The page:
Which do you think is more crucial? If you answered Input validation you're wrong. If you think they're equally valid, you're wrong. With Input Validation, you're trying to assume you will figure out every single INPUT potential someone can fire off at you. So let's to some logical math here rounded to 10's to make it clean. On the Internet, at any given point in time, how many connections do you think you would see to any of your machine. Couple hundred, couple of thousand? How many different ways do you think you could think for someone else? If you answered anything above 0 you're wrong.

Input validation goes with the theory that "this is a form. Someone should enter a number into this form. I will make sure only numbers are entered." You script your code to solely allow 0's. See the failure here? Just because you scripted your code, doesn't mean another layer is scripted equally. So someone tampers with say the presentation or session layer, you scripted your recipe at the application layer. Now what?

Output validation is the opposite. "This is a webserver that returns a webpage with a date." So you script your code to ONLY print out dates. The control is more granular here. You KNOW what it is that YOU want the recipient to see. You can do MUCH MORE here than you can thinking you're going to do something to stop someone from firing away. The math?

Input Validation = N * A = F
Output Validation = N * A = F

N = Number of attackers
A = Attacks launched
F = Event alerts being fired at you

With Input Validation how long before you've created a set of Frankenstein signatures and variances of those. SN would be phenomenally high versus OUTPUT validation where the signature is lower and more managable. Not only that, but what is LEAVING holds more weight than what is COMING in. You CAN'T and will NEVER be able to control the garbage on the Internet but you CAN control what is LEAVING your network. The attack and signature space is smaller.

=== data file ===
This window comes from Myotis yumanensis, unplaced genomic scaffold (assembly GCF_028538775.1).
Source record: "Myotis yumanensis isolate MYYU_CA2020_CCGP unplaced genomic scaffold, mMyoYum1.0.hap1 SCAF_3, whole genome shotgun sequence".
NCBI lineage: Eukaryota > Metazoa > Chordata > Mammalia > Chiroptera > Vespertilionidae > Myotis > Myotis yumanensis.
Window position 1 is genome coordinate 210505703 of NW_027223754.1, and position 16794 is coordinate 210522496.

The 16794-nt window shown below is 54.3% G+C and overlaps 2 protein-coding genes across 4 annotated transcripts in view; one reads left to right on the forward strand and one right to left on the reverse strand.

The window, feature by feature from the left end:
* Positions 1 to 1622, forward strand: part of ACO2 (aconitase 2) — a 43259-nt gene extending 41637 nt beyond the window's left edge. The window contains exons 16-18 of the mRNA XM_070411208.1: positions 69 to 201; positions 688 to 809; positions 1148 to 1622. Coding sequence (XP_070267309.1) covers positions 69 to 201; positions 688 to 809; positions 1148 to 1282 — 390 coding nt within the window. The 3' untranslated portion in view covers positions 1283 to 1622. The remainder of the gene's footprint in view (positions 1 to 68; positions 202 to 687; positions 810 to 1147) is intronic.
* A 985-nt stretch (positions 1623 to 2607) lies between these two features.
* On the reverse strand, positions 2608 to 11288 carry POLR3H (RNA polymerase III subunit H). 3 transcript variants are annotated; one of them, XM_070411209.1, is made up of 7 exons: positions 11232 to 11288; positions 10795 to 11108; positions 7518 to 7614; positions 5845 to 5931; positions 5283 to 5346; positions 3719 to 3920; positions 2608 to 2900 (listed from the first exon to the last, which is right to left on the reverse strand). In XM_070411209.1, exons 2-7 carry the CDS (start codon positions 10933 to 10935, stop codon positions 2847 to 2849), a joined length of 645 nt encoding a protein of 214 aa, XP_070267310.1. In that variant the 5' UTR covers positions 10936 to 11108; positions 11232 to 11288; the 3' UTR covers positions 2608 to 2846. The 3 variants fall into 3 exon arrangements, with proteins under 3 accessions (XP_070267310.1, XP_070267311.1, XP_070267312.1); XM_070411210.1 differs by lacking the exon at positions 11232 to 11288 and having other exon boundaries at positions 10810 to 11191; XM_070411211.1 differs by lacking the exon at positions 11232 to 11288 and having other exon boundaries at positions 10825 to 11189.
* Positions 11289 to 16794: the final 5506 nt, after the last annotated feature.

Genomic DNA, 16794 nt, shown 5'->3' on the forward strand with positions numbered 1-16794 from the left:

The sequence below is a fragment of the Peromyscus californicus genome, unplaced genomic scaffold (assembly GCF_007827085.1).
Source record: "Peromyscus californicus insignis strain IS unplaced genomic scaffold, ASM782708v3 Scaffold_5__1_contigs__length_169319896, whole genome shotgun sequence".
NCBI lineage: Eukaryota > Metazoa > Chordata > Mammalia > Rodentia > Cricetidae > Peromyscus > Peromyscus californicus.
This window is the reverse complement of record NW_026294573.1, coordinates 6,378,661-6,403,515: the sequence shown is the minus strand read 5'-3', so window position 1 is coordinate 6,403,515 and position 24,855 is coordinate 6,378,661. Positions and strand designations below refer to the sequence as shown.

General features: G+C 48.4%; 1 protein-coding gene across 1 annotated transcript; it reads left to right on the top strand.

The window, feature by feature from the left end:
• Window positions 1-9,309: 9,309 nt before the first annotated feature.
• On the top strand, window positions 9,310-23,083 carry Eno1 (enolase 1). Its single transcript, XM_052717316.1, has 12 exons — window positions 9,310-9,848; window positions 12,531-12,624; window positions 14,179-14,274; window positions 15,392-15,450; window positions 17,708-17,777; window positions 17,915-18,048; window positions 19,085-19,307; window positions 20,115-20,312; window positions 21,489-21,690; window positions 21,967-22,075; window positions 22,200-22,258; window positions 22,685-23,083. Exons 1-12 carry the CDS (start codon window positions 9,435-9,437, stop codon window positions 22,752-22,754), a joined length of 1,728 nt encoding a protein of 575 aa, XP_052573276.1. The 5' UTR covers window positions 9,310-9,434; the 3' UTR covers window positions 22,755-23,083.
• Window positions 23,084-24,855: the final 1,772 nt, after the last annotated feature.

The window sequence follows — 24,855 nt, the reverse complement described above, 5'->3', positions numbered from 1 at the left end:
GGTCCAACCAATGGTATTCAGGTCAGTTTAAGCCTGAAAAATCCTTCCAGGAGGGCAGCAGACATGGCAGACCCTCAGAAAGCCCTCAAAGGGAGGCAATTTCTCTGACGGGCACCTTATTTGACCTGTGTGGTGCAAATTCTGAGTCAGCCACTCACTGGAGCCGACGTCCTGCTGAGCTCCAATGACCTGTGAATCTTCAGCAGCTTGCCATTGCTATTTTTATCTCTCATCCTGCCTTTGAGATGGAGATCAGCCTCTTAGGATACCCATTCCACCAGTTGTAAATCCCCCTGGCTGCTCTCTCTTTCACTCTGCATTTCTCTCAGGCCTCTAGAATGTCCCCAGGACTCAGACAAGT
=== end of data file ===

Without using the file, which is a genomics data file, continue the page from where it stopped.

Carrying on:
Input Validation - 100(N) * 100(A) = 10,000(F)
Output Validation - 100(N) * 100(A) = 1(F)

Here we assume you will see say 100 random attackers trying 100 random attacks. Which is more important to you? Getting 10,000 alerts you will learn to ignore or ONE alert that holds weight? "What the hell is he talking about 1(F)!?" 1(F) from the OUTPUT validation side means you don't care to see what is coming in, you want to make sure that if your server - the one you configured to show 0 spits OUT anything other than 0 in this case, your server sent a 1, this IS mission critical because it wasn't supposed to do that. Anything else, doesn't truly matter.

With this all said, I will go back to tools now. Another tool you could use to test is Sneeze. Sneeze uses Snort's own signatures to overwhelm the IDS. Let's think about that concept and why its a useless test tool for IDS. Using V is for Vendetta as an example, imagine having a network full of people in "V" masks all lurking around. Who would you look at, what would you see?

Because Sneeze is using Snort against itself, there is nothing to stop me from generating and firing off thousands of spoofed alerts at you, getting lost amongst those alerts and getting in. With Sneeze you could create a script to do just that and ease your way in undetected but what have you really accomplished? Imagine again, just like V is for Vendetta, thousands of people with the same mask (attacks) walking in a courtyard (your network) with one actually prying the door hidden amongst the others.


http://www.securiteam.com/tools/5DP0T0AB5G.html

Hope that didn't confuse
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narfice

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Post Wed Aug 04, 2010 10:52 am

Re: Tools/techniques for testing an IDS

Hi Sil

Thanks for the response - it raises a number of points to ponder on my side, certainly.
I'll try sneeze out, and try poke around fringes of what snort detects from metasploit. While you are indeed right about "testing for known knowns", it's the first step in what I hope will be a sufficiently robust security cordon, after which I can start testing possible known unknowns.

I am already watching both the input and output of the network, but with the same tool - will ponder how to watch the outgoing traffic more effectively.

narf